Wednesday, February 09, 2005

What is hip? (part 2)


1969-70 sure seems like it was "a long, long time ago in a galaxy far, far away." It would also prove to be my most adventurous year to date. My father had his first sabbatical as Biochemistry professor at FSU and would work with an eventual Nobellist in Sweden, Bengt Samuelsson. We joined an FSU group on Alitalia out of JFK, my first trip to the Big Apple, and a thrill to be in that famous TWA terminal 7,


and flew into Pisa. FSU had a study abroad program in Florence. We slowly made our way north across Europe, stopping in Wolfsburg to pick up a 1970 baby blue VW squareback. Finally we arrived in Stockholm, Sweden and the Wenner-Gren Center, a mini scientific United Nations, where we had a three room apartment; here I am on the back patio modelling some German lederhosen. Meanwhile back in Tallahassee, FL school busing started and my neighborhood (white and full of liberal professors was paired with an all black school that was far closer to another white neighborhood, but one full of conservative, working class types (hmm . . . ). Furthermore, they also built a new "white school" Astoria Park, which opened in 1969, across Tharpe Street from San Luis Ridge. I attended first grade at the Stockholm International School, then known as the Anglo-American school after its primary clientele, at Johannesgatan 18, which had been a school since the late 19th century. Over the side entrance was a stone inscription, "Brummerska Skolan grundad 1882." I really enjoyed reading and writing in my diary there. The only bad day was when our teacher, Miss Spillett from Dover, taught the class to sing "Georgy Porgy," really not what a five year old needs to hear from his classmates! The British are a bit different. We had a fantastic, formal sit-down lunch every day. Annually on December 13th, the school had a special Lucia celebration; it was a highlight of my four months there.

I also loved tramping around the cobblestone streets of Gamla Stan, seeing Joan Baez sing "Blowing in the Wind" at Tivoli, visiting Skansen, and viewing the recently salvaged Vasa at the original temporary Vasavarvet.

When I returned home to the States, I got ready for my first day of US 1st grade at John G. Riley Elementary. I walked from 1301 Parga Street down the hill to the intersection with San Pedro Ave, where I caught the bus. I spent my first day in first grade quite miserable. No other student in the class could read (not a requirement of the FL DoE then) and I got yelled at because I colored a tree outside the lines of my giraffe picture and colored the giraffe purple with blue spots. It had to be "yellow and brown" to be correct. Jesus H. Christ lady kill an imagination before it's even begun. Anyway I said the right things to my Mom because magically the next day after some time at the Principal's office I was now a second grader assigned to MS. Dena West's class. That was o.k. skipping a grade so young, if mainly because all the kids I had grown up around were 3-6 months older than I and in second grade anyway.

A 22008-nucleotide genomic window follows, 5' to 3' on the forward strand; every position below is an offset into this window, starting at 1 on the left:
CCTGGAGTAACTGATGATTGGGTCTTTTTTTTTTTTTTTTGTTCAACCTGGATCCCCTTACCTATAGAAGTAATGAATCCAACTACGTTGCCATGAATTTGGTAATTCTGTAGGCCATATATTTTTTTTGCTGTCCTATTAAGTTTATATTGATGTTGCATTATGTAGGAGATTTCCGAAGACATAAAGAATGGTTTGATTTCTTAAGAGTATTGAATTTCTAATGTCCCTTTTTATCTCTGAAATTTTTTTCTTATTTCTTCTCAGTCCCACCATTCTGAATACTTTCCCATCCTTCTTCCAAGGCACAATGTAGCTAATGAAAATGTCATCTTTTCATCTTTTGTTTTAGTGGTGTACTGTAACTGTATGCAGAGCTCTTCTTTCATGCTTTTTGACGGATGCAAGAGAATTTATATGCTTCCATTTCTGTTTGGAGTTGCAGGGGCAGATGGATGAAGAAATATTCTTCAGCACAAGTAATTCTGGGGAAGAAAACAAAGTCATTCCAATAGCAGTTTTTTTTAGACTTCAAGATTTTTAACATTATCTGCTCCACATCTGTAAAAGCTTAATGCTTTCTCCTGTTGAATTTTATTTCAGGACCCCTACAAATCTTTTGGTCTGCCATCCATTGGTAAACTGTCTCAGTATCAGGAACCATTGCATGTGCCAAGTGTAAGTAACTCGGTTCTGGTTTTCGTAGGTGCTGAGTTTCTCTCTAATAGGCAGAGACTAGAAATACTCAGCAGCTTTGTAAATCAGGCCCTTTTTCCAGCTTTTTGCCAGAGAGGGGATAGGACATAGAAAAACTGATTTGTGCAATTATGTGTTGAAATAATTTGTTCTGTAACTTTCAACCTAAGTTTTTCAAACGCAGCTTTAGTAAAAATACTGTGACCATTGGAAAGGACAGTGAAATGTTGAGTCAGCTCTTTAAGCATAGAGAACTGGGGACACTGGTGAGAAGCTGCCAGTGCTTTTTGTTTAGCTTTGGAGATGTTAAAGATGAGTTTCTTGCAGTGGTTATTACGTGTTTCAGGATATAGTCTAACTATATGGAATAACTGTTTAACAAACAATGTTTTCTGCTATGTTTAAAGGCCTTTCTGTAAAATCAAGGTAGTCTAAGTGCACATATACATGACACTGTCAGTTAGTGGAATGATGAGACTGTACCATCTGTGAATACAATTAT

Dena West (then) was a groovy chick as the picture above attests. A native Tampan; she had recently graduated from USF in Tampa. She taught for 1 1/2 years there before moving to Tallahassee. Anyway Dena was in her first year of what would be a short lived teaching career, but a spectacular one whatever its length. I loved her as much as I loved Miss Spillett back at the Anglo-American School in Stockholm, but Dena had the kind of deft touch that would never do anything in a classroom which might even accidentally backfire on a child. Well except for those old floor heaters (basically pipes full of hot water running under the floor--real bright idea in an elementary school, no?). They always turned on on the hottest days and many a Krayola was offered up to their wrath until it looked like we had a rainbow coalition wax floor covering.

Dena sure knew how to make a new student fell right at home. She took me to the front of class and told students that I had just returned from living in Sweden and then showed them where that was on an overhead flat world map. Then she announced "His name is George Evans but we will call him G. E.," and thus the "legend" was born. Ironically no one else had ever noticed this simple fact about my given name. That half year went by in a rush, but I remember it as being endlessly educational and fun beyond all resonable expectation and involving lots of A+++++s and multliple gold stars (but note everyone in the class got their week to shine and receive special commendations). When you're six, it should be about encouragement not competition. I also know that special introduction earned me the undying "love" of every little girl in the class. For the next two and a half years I had the only female posse I've ever pulled. I'm not sure why it collapsed in fifth grade. But hey ancient history, ne-c'est pas?

I had forgotten but Dena reminded me that she made the unusual shift of moving up with our class from second to third grade. So she taught me for 1 and 1/2 years and then moved on to other ventures. But really, her leaving education wasn't MY fault!

It takes a special kind of teacher to hold onto an old photo and badly drawn birthday card and then send them on as a return birthday gift 30+ years later. I only hope I treat my special former students with the same thoughtfulness, love, and respect in the future. Thanks Ms. West!

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